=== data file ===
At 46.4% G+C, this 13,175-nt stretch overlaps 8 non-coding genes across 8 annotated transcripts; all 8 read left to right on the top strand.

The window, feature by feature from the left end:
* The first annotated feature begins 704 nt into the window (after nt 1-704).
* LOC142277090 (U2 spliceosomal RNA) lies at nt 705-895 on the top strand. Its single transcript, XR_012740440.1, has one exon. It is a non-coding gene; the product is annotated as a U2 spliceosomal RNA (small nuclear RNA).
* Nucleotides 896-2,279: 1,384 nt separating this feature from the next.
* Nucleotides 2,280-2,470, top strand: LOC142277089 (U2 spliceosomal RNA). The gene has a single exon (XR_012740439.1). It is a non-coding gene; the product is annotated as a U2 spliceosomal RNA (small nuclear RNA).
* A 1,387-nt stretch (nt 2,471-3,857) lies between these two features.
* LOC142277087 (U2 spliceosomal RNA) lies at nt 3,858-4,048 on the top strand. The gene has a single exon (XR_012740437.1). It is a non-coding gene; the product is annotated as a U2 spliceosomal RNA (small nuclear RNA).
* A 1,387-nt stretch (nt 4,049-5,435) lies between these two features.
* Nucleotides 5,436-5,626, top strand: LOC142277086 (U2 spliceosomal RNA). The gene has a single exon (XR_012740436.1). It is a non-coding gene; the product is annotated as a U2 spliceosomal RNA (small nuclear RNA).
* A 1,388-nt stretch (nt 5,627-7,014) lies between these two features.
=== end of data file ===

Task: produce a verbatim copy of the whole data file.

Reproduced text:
At 46.4% G+C, this 13,175-nt stretch overlaps 8 non-coding genes across 8 annotated transcripts; all 8 read left to right on the top strand.

The window, feature by feature from the left end:
* The first annotated feature begins 704 nt into the window (after nt 1-704).
* LOC142277090 (U2 spliceosomal RNA) lies at nt 705-895 on the top strand. Its single transcript, XR_012740440.1, has one exon. It is a non-coding gene; the product is annotated as a U2 spliceosomal RNA (small nuclear RNA).
* Nucleotides 896-2,279: 1,384 nt separating this feature from the next.
* Nucleotides 2,280-2,470, top strand: LOC142277089 (U2 spliceosomal RNA). The gene has a single exon (XR_012740439.1). It is a non-coding gene; the product is annotated as a U2 spliceosomal RNA (small nuclear RNA).
* A 1,387-nt stretch (nt 2,471-3,857) lies between these two features.
* LOC142277087 (U2 spliceosomal RNA) lies at nt 3,858-4,048 on the top strand. The gene has a single exon (XR_012740437.1). It is a non-coding gene; the product is annotated as a U2 spliceosomal RNA (small nuclear RNA).
* A 1,387-nt stretch (nt 4,049-5,435) lies between these two features.
* Nucleotides 5,436-5,626, top strand: LOC142277086 (U2 spliceosomal RNA). The gene has a single exon (XR_012740436.1). It is a non-coding gene; the product is annotated as a U2 spliceosomal RNA (small nuclear RNA).
* A 1,388-nt stretch (nt 5,627-7,014) lies between these two features.